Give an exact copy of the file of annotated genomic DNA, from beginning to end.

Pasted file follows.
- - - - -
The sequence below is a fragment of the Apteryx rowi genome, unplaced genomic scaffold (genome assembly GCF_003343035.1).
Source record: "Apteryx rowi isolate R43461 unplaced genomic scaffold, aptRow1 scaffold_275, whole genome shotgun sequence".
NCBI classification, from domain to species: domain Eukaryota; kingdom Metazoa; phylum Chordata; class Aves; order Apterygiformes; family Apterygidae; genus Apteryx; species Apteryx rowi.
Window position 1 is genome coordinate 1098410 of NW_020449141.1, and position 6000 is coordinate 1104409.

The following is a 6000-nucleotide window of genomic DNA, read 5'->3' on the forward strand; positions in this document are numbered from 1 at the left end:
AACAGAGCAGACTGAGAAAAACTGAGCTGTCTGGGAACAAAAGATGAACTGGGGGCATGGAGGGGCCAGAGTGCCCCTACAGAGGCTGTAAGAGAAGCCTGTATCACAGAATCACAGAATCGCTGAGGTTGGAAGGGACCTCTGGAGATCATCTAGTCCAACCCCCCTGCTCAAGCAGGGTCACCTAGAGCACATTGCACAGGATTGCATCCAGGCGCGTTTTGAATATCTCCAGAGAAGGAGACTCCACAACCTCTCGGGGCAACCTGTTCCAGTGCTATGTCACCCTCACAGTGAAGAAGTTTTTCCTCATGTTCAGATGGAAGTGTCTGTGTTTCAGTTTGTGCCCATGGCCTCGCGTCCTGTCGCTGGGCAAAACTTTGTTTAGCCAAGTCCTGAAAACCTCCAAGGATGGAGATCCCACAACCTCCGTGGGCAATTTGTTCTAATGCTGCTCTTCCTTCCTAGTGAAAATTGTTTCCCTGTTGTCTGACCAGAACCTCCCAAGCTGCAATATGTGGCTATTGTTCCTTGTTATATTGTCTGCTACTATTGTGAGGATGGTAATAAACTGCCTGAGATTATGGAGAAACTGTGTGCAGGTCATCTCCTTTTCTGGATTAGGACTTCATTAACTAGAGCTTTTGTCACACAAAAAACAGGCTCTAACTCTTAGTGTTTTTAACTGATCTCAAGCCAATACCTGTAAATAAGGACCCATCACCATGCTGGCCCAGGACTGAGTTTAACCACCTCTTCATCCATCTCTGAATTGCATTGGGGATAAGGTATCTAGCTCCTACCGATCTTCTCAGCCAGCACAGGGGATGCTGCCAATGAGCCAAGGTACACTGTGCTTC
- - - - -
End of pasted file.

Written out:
The sequence below is a fragment of the Apteryx rowi genome, unplaced genomic scaffold (genome assembly GCF_003343035.1).
Source record: "Apteryx rowi isolate R43461 unplaced genomic scaffold, aptRow1 scaffold_275, whole genome shotgun sequence".
NCBI classification, from domain to species: domain Eukaryota; kingdom Metazoa; phylum Chordata; class Aves; order Apterygiformes; family Apterygidae; genus Apteryx; species Apteryx rowi.
Window position 1 is genome coordinate 1098410 of NW_020449141.1, and position 6000 is coordinate 1104409.

The following is a 6000-nucleotide window of genomic DNA, read 5'->3' on the forward strand; positions in this document are numbered from 1 at the left end:
AACAGAGCAGACTGAGAAAAACTGAGCTGTCTGGGAACAAAAGATGAACTGGGGGCATGGAGGGGCCAGAGTGCCCCTACAGAGGCTGTAAGAGAAGCCTGTATCACAGAATCACAGAATCGCTGAGGTTGGAAGGGACCTCTGGAGATCATCTAGTCCAACCCCCCTGCTCAAGCAGGGTCACCTAGAGCACATTGCACAGGATTGCATCCAGGCGCGTTTTGAATATCTCCAGAGAAGGAGACTCCACAACCTCTCGGGGCAACCTGTTCCAGTGCTATGTCACCCTCACAGTGAAGAAGTTTTTCCTCATGTTCAGATGGAAGTGTCTGTGTTTCAGTTTGTGCCCATGGCCTCGCGTCCTGTCGCTGGGCAAAACTTTGTTTAGCCAAGTCCTGAAAACCTCCAAGGATGGAGATCCCACAACCTCCGTGGGCAATTTGTTCTAATGCTGCTCTTCCTTCCTAGTGAAAATTGTTTCCCTGTTGTCTGACCAGAACCTCCCAAGCTGCAATATGTGGCTATTGTTCCTTGTTATATTGTCTGCTACTATTGTGAGGATGGTAATAAACTGCCTGAGATTATGGAGAAACTGTGTGCAGGTCATCTCCTTTTCTGGATTAGGACTTCATTAACTAGAGCTTTTGTCACACAAAAAACAGGCTCTAACTCTTAGTGTTTTTAACTGATCTCAAGCCAATACCTGTAAATAAGGACCCATCACCATGCTGGCCCAGGACTGAGTTTAACCACCTCTTCATCCATCTCTGAATTGCATTGGGGATAAGGTATCTAGCTCCTACCGATCTTCTCAGCCAGCACAGGGGATGCTGCCAATGAGCCAAGGTACACTGTGCTTC